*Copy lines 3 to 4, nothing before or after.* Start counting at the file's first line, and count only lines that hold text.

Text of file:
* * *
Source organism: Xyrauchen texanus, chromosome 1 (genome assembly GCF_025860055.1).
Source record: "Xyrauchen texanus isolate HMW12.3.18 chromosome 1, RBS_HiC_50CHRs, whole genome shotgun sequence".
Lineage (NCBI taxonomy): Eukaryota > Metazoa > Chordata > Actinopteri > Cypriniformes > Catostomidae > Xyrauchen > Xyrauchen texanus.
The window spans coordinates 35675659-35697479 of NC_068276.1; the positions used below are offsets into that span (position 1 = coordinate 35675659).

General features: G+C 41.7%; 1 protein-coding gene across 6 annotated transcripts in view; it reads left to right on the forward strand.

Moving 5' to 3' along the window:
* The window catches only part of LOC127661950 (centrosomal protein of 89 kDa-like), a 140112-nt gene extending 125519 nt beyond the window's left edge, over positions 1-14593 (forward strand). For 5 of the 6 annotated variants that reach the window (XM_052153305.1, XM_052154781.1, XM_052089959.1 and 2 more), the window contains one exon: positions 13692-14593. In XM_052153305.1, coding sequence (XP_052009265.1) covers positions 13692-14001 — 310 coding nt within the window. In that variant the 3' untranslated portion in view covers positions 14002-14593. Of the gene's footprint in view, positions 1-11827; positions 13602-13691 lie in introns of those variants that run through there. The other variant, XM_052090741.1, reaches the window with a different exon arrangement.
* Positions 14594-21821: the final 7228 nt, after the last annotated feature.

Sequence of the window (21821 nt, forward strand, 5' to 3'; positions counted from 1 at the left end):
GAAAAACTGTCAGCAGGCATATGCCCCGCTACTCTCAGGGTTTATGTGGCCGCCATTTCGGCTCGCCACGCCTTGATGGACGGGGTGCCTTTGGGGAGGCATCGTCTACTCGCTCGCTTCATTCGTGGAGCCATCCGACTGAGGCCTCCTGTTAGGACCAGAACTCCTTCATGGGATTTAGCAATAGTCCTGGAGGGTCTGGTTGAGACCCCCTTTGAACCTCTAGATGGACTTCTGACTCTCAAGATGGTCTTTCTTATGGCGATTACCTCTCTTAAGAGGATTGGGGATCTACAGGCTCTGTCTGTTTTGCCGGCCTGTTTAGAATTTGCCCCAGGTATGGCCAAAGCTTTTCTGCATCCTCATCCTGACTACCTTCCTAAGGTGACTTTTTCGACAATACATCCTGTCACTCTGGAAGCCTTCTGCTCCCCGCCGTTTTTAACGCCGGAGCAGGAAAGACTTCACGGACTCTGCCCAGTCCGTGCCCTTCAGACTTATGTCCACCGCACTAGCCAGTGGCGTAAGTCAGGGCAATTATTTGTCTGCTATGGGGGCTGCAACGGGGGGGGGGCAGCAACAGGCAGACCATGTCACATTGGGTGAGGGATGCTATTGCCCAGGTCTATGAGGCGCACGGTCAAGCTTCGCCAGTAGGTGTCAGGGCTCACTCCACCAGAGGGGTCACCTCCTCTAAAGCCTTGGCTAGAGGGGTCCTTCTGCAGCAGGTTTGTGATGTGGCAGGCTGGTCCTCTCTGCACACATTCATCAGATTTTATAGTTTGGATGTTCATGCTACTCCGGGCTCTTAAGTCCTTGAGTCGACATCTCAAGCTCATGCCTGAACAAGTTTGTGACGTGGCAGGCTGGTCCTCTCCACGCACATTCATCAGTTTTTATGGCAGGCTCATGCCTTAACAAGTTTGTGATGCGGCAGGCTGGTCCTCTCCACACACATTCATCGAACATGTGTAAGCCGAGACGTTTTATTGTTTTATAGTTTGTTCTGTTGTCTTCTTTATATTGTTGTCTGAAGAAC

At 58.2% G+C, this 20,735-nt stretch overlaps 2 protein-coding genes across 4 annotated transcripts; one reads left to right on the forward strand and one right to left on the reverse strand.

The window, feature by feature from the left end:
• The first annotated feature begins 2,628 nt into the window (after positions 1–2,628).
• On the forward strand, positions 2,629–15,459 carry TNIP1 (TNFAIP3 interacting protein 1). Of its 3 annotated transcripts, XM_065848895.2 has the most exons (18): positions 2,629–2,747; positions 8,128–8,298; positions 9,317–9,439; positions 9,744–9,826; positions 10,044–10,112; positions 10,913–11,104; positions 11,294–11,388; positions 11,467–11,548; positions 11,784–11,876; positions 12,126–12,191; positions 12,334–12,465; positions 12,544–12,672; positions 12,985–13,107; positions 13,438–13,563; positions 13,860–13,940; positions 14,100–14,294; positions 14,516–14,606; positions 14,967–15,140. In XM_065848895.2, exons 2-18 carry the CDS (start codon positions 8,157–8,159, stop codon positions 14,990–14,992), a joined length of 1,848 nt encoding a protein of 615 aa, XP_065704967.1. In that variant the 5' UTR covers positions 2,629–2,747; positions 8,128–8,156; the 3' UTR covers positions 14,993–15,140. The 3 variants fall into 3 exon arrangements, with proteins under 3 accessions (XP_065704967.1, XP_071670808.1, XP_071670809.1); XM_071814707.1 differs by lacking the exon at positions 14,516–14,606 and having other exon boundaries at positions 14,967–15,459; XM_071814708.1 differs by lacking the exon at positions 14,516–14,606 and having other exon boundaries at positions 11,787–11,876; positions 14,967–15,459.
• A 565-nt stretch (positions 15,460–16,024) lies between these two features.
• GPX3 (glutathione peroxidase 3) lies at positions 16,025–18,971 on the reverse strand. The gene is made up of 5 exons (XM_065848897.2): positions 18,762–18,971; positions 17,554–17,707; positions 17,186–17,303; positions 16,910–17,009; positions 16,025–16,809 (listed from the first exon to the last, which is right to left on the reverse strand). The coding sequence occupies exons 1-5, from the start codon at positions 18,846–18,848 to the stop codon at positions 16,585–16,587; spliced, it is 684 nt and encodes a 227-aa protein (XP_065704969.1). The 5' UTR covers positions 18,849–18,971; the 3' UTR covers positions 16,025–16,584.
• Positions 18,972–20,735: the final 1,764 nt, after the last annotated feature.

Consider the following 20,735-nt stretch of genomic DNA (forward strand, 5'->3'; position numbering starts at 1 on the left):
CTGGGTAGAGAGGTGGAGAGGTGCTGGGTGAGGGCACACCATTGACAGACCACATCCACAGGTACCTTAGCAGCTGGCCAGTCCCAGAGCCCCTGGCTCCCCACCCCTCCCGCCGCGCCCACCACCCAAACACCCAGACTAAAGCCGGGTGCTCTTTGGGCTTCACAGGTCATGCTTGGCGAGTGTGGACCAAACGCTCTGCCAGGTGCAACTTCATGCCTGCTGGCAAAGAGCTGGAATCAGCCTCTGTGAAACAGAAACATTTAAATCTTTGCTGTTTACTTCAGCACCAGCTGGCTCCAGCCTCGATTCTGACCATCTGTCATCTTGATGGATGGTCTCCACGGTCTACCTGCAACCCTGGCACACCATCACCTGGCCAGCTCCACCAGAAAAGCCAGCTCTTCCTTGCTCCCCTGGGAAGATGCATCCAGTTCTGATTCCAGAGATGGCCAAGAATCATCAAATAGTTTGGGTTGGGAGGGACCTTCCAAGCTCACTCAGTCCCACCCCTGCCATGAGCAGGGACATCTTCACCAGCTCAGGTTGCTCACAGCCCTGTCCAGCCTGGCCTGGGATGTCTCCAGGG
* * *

Lineage (NCBI taxonomy): Eukaryota > Metazoa > Chordata > Actinopteri > Cypriniformes > Catostomidae > Xyrauchen > Xyrauchen texanus.
The window spans coordinates 35675659-35697479 of NC_068276.1; the positions used below are offsets into that span (position 1 = coordinate 35675659).